Bullying by Proxy

In my practice as a therapist and as a youth leader, I have many times seen youth being targeted and bullied by parents, teachers and others unknowingly.  Jamie (name changed), a 10-year-old girl, was known to have some issues in school, but was able to get along well with others in her class.  A mother of another child in the class became involved when her own child, the ‘real bully’, told her that Jamie was a “bad kid”.  Based on what her child told her, this mother started organizing friendships away from Jamie.  Therefore, Jamie was excluded from birthday parties, play dates, and friendships.  The other children wanted to be friends with Jamie, but believed the falsehoods that were spread by this mother; as a result, Jamie was targeted and victimized.  The parent became the bully by proxy by believing the false accusations that her daughter told her about Jamie and stepping in to do harm to Jamie. 

Another incident occurred with a 16-year-old boy named Matt (name changed). He was teased mercilessly by his peers at school although he didn’t do anything wrong. He tried to ignore his bullies.  One day, these bullies reported to school officials that Matt was in possession of drugs.  Teachers searched him and found nothing, resulting in Matt’s feeling humiliated and embarrassed.  Matt again ignored the teasers, but this time, these kids reported that Matt was in possession of a gun.  Teachers searched him again and found nothing. Once again, Matt was humiliated and embarrassed.  This time he struggled with anger and resentment towards these bullies and felt very insecure and alone.  The teachers became Matt’s bullies by proxy.  Although teachers or school officials cannot ignore threats, they should handle such situations discreetly and not automatically assume that the reports by other children are correct. Also, they should find out who is making the allegations and question them in detail as well.  Bullies have even been known to report that they themselves are the victims after a bullying incident, claiming that the victim is the perpetrator in order to get him/her in trouble.  Most teachers and school officials are aware of the kids that create problems like this.  However, sometimes they are naïve or cannot find proof because of parents and friends who may be willing to lie about what happened in order to cover for these ‘real bullies’.  How do we as adults handle these situations?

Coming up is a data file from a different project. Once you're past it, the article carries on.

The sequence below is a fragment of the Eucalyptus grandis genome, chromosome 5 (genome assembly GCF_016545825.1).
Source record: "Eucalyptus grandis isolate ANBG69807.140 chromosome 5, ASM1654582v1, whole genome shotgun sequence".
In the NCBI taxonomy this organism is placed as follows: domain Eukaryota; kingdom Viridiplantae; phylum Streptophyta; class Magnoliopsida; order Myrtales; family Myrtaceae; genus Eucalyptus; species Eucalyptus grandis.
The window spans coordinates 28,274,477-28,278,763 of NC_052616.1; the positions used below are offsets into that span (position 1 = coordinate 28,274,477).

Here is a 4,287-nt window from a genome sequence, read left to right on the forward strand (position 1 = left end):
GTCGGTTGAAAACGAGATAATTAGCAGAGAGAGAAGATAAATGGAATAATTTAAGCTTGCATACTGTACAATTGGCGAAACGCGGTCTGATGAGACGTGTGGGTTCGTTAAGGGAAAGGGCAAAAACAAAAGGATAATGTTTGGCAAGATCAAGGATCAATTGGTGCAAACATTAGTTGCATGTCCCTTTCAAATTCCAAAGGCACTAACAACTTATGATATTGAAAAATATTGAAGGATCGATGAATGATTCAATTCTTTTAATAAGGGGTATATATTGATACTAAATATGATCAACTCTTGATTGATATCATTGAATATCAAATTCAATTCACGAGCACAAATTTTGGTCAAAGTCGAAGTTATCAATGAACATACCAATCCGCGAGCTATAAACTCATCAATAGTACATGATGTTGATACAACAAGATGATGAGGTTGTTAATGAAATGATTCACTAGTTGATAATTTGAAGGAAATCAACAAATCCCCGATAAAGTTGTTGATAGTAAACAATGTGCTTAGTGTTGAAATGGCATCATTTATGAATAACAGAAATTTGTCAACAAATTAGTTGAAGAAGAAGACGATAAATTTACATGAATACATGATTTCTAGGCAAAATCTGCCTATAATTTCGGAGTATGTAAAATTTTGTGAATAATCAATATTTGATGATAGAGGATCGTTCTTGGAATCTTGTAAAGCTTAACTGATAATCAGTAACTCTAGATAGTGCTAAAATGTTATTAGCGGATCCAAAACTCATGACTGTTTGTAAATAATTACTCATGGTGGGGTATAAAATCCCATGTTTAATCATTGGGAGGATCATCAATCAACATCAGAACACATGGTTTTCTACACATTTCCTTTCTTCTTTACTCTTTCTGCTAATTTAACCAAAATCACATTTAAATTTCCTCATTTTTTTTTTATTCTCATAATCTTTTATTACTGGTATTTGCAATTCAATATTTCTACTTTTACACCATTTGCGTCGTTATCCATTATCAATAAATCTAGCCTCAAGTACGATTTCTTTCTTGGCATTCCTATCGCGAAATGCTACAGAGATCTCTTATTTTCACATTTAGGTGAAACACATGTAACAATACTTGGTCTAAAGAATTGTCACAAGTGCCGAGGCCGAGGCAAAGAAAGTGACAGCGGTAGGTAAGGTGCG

• Act with maturity, think rationally and STAY calm.
  • Be aware of your own biases. Everyone has them.
  • Do not blame or pre-judge, or state unknowingly, “No…not my kid!”
  • Hold bystanders accountable; they often provide the audience that bullies want, and may actually encourage bullying. Explain that this type of behavior is wrong and will not be tolerated
  • Look for solutions.  Show healthy empathy and compassion for those being bullied
  • Adapt a ‘parent’s code’ where parents look out for each other and other children
  • Investigate accusations discreetly and respect the students involved until the truth is known
  • Pray with your kids and volunteer together in situations to help others in need so they can learn to have empathy for others

Train up a child in the way he should go; even when he is old he will not depart from it.”       Proverbs 22:6 

Chris Abatelli, LMHC, counsels children, teens, families and couples at LCC’s Dix Hills and Patchogue sites. He is the handler of Baker, our animal assisted therapy dog, who is available to assist in counseling at either site.

Call the Lutheran Counseling Center at 516-741-0994 or 1-800-317-1173 or e-mail us at Center@lccny.org for more information or to set an appointment. LCC has nine counseling sites in and around metropolitan New York. 

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